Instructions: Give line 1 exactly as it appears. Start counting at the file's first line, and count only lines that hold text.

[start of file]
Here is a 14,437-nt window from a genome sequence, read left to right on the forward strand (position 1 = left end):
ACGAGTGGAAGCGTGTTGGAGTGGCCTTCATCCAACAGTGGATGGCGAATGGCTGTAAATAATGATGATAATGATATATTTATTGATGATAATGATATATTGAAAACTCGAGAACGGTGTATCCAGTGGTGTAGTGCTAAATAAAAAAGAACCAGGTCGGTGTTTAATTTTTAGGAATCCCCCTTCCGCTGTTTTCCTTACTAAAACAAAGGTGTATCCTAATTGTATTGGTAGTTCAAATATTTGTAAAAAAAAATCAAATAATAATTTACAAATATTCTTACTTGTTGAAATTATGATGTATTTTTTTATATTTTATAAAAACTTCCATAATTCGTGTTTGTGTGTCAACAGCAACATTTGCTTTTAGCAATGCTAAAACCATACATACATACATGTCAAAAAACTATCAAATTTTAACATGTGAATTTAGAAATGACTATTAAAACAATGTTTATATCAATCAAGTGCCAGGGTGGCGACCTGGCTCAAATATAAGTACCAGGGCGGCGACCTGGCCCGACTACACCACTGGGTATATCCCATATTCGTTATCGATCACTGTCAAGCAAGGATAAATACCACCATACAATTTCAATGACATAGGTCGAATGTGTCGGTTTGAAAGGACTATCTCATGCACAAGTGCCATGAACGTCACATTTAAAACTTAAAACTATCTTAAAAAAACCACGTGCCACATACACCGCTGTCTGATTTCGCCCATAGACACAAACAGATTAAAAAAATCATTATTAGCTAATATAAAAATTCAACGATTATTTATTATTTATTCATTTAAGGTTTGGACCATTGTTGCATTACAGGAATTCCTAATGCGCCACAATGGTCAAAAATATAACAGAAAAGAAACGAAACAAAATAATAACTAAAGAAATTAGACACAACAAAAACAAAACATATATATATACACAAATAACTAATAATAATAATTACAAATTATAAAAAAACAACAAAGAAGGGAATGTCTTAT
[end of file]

Here is a 14,437-nt window from a genome sequence, read left to right on the forward strand (position 1 = left end):